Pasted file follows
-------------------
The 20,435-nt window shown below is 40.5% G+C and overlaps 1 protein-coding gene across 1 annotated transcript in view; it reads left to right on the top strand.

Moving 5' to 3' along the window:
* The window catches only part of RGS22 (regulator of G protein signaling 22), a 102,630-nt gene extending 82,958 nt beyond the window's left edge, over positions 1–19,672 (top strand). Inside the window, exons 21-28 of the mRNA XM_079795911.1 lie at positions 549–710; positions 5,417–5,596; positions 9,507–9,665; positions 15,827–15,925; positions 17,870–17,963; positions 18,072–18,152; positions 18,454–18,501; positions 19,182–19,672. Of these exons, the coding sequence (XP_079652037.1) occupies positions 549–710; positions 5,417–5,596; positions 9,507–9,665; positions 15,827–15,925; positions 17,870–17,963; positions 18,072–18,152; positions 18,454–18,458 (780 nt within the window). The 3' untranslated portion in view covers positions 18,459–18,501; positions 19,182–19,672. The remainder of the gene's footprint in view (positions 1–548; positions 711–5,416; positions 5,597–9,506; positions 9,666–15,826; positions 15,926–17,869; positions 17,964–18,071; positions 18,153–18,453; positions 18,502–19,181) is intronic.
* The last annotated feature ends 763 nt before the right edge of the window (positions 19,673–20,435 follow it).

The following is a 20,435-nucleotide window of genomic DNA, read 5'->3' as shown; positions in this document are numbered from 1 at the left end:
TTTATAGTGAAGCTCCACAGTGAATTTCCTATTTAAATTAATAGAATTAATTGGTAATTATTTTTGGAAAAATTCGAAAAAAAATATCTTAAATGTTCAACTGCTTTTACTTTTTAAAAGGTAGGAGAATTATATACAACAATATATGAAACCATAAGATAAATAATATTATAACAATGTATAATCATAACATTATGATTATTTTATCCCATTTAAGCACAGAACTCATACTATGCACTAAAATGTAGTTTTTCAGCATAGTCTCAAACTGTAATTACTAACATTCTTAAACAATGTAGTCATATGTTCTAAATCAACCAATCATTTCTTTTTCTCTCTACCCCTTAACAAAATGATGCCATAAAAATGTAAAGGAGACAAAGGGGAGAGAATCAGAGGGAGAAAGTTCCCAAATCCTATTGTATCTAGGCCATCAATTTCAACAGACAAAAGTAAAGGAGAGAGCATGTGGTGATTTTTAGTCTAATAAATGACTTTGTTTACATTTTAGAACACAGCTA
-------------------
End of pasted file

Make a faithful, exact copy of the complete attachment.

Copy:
The 20,435-nt window shown below is 40.5% G+C and overlaps 1 protein-coding gene across 1 annotated transcript in view; it reads left to right on the top strand.

Moving 5' to 3' along the window:
* The window catches only part of RGS22 (regulator of G protein signaling 22), a 102,630-nt gene extending 82,958 nt beyond the window's left edge, over positions 1–19,672 (top strand). Inside the window, exons 21-28 of the mRNA XM_079795911.1 lie at positions 549–710; positions 5,417–5,596; positions 9,507–9,665; positions 15,827–15,925; positions 17,870–17,963; positions 18,072–18,152; positions 18,454–18,501; positions 19,182–19,672. Of these exons, the coding sequence (XP_079652037.1) occupies positions 549–710; positions 5,417–5,596; positions 9,507–9,665; positions 15,827–15,925; positions 17,870–17,963; positions 18,072–18,152; positions 18,454–18,458 (780 nt within the window). The 3' untranslated portion in view covers positions 18,459–18,501; positions 19,182–19,672. The remainder of the gene's footprint in view (positions 1–548; positions 711–5,416; positions 5,597–9,506; positions 9,666–15,826; positions 15,926–17,869; positions 17,964–18,071; positions 18,153–18,453; positions 18,502–19,181) is intronic.
* The last annotated feature ends 763 nt before the right edge of the window (positions 19,673–20,435 follow it).

The following is a 20,435-nucleotide window of genomic DNA, read 5'->3' as shown; positions in this document are numbered from 1 at the left end:
TTTATAGTGAAGCTCCACAGTGAATTTCCTATTTAAATTAATAGAATTAATTGGTAATTATTTTTGGAAAAATTCGAAAAAAAATATCTTAAATGTTCAACTGCTTTTACTTTTTAAAAGGTAGGAGAATTATATACAACAATATATGAAACCATAAGATAAATAATATTATAACAATGTATAATCATAACATTATGATTATTTTATCCCATTTAAGCACAGAACTCATACTATGCACTAAAATGTAGTTTTTCAGCATAGTCTCAAACTGTAATTACTAACATTCTTAAACAATGTAGTCATATGTTCTAAATCAACCAATCATTTCTTTTTCTCTCTACCCCTTAACAAAATGATGCCATAAAAATGTAAAGGAGACAAAGGGGAGAGAATCAGAGGGAGAAAGTTCCCAAATCCTATTGTATCTAGGCCATCAATTTCAACAGACAAAAGTAAAGGAGAGAGCATGTGGTGATTTTTAGTCTAATAAATGACTTTGTTTACATTTTAGAACACAGCTA